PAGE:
Monday, July 21, 2008

Completely Natural Wine

Many people are not aware that wine (organic or not) are full of additives. While most of these are harmless to the vast majority of people, it does bring up the question of what the wine would taste like without them.
This is the whole concept behind the natural wine movement originating in France. In fact a bumper crop of wine shops and bars in Paris feature nothing but. After tasting the Thierry Puzelat KO In Cot We Trust 2006 I am sold. It is one of the most delicious, lovely Malbecs I have had in a long time with deep blackberry and earth flavors. A real stunner. Expect to see more and more of these wines at kybecca.
What is natural/real wine? Here is an explanation from Louis Dressner, the importer for some of our favorites.

The following techniques and guiding principles are what we believe is winemaking with integrity and respect for the traditions of the native region. This is fine winemaking at its purest, most fundamental level.

Wild Yeasts

All wines are made with the natural yeasts on the grapes, in the vineyards and in the cellars. Cultured yeasts to rush fermentation or add "enhancing" aromas and flavors are unacceptable. We look for wines that express their terroir.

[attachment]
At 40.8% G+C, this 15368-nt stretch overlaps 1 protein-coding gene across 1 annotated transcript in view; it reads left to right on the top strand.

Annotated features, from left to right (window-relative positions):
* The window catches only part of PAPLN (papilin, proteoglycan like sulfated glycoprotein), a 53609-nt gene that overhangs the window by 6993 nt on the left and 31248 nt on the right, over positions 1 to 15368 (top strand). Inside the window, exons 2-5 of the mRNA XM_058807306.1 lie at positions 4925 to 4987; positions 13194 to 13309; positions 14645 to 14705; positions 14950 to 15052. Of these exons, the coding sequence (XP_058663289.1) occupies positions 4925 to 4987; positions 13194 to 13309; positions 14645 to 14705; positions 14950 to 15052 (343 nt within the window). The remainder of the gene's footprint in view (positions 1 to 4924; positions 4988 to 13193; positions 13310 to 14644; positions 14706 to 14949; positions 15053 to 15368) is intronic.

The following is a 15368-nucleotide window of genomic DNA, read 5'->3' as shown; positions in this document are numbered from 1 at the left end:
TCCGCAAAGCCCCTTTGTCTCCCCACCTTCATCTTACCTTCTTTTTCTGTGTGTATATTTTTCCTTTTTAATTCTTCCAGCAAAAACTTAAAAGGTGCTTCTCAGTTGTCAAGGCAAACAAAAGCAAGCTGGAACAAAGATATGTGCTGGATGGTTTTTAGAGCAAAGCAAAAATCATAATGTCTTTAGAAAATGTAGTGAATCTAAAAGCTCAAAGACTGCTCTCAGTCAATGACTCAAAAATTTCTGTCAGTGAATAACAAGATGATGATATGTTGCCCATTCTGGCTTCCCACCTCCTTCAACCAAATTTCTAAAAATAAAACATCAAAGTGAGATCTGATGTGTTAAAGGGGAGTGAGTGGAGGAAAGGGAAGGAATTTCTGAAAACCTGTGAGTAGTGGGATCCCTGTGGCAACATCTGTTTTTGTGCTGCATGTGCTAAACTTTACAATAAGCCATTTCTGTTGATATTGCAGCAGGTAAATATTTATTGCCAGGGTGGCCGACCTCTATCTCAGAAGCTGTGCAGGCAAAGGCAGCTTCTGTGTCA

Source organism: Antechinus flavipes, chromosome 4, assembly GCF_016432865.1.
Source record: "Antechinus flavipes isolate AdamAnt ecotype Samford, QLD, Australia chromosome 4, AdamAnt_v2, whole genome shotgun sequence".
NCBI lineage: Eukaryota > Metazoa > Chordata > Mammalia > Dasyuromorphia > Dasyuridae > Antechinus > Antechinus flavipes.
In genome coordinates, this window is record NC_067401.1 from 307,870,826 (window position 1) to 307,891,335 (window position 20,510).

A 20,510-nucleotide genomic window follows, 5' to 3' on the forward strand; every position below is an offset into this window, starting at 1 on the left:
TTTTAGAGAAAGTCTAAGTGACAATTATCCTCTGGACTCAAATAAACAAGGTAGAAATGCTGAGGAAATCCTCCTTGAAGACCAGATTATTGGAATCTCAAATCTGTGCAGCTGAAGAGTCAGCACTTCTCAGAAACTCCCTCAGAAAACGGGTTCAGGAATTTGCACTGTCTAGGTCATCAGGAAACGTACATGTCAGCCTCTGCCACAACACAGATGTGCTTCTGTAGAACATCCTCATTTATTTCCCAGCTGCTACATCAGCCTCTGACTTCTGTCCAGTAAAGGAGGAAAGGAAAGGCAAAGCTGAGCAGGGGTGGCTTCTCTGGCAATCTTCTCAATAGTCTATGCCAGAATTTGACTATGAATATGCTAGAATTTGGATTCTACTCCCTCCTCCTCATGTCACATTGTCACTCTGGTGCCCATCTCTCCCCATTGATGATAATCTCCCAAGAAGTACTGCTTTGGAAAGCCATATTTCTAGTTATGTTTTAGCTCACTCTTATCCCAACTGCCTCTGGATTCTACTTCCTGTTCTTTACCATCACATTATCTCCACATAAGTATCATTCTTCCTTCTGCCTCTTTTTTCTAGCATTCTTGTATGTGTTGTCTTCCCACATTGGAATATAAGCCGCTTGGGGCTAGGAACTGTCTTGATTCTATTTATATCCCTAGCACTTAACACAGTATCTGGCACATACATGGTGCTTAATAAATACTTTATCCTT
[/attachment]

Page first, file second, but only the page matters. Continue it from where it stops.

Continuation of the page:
Hand Harvesting

Growers harvest by hand, not machine. We want the ripest fruit to be brought into the winery- not a mix picked at random by machinery.

Low Yields

Our growers must seek low yields for greater concentration. We look for growers with holdings in old

Natural Viticulture

We encourage growers to plow their vineyards to keep the soil an active ecosystem, and to use natural methods in tending their vines.

No or Minimal Chaptalization

We do not want an artificially high degree of alcohol produced by adding sugar to the must. Non- or very slightly chaptalized wines are more enjoyable and healthier to drink.


Wines are either not filtered or minimally filtered.

Non-Interventionist Winemaking

We prefer a harmony, not an imposed style - wines should showcase their place of origin and varietal character. We are not looking for oak flavor, particular fruits or overly done aromatics. Minimal use of sulfur dioxide is encouraged.

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